Galapagos giant tortoises, sometimes called Gardeners of the Galapagos, are creatures of habit. In the cool dry season, the highlands of the volcano slopes are engulfed in cloud which allows the vegetation to grow despite the lack of rain. On the lower slopes, however, there is no thick fog layer, and vegetation is not available year round. Adult tortoises thus spend the dry season in the higher regions, and trek back to the lower, relatively warmer zones where there is abundant, nutritious vegetation when the rainy season begins.
The tortoises often take the same migration routes over many years in order to find optimal food quality and temperatures. The timing of this migration is essential for keeping their energy levels high, and climate change could disrupt a tortoise’s ability to migrate at the right time.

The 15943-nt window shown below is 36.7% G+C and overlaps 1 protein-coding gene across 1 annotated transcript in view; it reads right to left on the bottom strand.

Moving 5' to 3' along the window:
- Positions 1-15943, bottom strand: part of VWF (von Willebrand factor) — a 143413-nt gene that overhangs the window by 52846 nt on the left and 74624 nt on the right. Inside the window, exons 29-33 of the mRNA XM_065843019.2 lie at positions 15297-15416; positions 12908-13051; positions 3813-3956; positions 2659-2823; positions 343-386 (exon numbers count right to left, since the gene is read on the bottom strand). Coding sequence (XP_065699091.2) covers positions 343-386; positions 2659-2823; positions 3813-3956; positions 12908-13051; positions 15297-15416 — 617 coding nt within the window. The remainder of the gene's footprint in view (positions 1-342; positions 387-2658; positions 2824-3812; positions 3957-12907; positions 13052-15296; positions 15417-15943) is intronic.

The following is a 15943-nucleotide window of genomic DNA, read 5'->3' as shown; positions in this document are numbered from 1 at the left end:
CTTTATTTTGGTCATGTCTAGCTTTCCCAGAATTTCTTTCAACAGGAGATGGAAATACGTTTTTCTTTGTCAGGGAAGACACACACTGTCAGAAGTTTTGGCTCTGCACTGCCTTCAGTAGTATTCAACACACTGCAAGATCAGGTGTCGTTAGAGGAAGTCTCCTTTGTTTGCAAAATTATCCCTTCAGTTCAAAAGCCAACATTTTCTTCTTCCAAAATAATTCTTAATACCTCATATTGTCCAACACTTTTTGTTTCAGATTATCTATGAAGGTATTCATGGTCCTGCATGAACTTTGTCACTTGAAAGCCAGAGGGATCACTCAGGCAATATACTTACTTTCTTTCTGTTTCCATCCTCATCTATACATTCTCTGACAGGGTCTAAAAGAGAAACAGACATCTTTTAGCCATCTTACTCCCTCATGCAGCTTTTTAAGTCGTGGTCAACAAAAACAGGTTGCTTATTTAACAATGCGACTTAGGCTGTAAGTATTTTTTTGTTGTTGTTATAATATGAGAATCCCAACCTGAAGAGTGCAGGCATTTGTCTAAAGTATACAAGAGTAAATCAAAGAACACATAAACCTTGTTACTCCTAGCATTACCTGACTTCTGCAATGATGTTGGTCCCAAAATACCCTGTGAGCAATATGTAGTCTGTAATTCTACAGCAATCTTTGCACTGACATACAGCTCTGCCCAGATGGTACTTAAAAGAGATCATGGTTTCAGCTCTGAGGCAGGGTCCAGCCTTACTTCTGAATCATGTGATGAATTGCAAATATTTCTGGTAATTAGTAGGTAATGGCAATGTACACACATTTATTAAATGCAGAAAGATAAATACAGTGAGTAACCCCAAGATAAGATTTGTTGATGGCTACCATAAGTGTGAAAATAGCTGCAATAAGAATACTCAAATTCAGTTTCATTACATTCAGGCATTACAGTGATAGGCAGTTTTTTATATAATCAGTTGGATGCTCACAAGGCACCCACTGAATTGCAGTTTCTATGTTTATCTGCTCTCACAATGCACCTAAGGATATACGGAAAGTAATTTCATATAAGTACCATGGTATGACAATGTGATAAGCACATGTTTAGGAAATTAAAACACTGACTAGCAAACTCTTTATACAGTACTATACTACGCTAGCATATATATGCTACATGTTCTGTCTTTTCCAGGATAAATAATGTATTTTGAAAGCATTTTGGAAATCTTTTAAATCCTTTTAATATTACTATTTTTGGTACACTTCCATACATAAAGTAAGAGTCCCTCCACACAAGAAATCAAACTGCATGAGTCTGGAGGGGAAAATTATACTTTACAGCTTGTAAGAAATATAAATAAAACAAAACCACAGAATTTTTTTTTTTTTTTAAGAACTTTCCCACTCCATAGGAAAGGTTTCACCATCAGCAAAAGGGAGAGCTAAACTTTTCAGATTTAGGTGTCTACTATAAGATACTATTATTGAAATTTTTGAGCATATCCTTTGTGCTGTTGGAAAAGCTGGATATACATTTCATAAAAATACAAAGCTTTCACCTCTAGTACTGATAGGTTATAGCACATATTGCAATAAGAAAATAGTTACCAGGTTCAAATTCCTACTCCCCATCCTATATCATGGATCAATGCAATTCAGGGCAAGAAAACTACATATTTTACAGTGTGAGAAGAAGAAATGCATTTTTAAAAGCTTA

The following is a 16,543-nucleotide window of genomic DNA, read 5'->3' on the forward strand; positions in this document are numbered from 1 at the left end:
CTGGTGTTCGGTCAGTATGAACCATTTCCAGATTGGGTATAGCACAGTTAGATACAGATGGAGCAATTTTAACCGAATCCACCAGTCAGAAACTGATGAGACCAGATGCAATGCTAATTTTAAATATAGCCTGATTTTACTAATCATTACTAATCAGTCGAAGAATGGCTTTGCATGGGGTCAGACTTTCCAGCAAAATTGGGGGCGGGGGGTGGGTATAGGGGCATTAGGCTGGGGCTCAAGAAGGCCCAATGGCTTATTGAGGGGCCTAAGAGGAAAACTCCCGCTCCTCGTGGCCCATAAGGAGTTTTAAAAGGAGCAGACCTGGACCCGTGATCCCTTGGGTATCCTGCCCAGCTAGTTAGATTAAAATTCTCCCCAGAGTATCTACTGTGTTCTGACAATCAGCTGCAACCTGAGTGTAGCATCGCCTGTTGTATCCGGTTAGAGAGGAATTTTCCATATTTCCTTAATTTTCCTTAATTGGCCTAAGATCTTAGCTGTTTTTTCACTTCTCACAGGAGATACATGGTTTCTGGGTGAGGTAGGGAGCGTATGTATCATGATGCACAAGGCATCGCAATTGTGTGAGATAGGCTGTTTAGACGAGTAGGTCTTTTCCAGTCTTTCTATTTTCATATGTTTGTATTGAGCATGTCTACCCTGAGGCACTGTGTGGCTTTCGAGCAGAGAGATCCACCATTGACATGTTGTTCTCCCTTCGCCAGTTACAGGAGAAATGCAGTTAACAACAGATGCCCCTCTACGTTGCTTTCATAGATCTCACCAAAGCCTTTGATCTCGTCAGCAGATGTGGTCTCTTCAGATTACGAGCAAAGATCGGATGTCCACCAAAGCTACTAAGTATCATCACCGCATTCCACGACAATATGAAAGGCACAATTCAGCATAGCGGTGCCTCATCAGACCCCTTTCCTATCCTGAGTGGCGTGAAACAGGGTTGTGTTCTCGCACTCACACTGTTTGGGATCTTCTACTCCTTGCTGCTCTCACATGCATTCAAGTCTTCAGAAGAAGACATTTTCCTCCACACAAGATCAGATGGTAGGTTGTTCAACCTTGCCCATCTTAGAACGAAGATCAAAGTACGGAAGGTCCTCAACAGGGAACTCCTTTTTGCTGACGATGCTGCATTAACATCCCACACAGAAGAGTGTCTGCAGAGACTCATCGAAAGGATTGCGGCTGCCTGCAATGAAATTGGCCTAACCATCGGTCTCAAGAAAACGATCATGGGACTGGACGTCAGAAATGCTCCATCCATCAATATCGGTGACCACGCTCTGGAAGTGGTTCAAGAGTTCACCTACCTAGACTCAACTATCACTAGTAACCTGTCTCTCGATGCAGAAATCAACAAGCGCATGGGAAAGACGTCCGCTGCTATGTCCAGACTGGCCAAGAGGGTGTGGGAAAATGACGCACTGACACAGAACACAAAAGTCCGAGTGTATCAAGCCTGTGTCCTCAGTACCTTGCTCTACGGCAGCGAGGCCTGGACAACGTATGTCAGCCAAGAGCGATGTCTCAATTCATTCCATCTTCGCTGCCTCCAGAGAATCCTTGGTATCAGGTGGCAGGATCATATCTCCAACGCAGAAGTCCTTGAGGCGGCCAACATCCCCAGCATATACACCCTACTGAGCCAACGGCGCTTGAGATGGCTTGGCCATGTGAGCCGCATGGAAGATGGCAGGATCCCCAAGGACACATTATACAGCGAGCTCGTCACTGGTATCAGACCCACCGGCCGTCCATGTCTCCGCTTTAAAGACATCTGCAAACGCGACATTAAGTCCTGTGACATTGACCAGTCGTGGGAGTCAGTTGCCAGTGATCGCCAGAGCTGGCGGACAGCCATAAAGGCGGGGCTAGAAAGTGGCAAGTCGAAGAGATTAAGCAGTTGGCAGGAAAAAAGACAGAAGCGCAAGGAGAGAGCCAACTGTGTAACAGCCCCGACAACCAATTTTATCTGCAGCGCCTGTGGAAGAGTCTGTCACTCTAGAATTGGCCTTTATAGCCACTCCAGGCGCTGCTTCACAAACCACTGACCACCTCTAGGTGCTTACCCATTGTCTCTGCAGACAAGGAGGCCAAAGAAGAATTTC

In the Ecological Society of America’s journal Ecology, researchers use GPS to track the timing and patterns of tortoise migration over multiple years.
Galapagos giant tortoises are sometimes called gardeners of the Galapagos because they are responsible for long-distance seed dispersal. Their migration is key for many tree and plant species’ survival.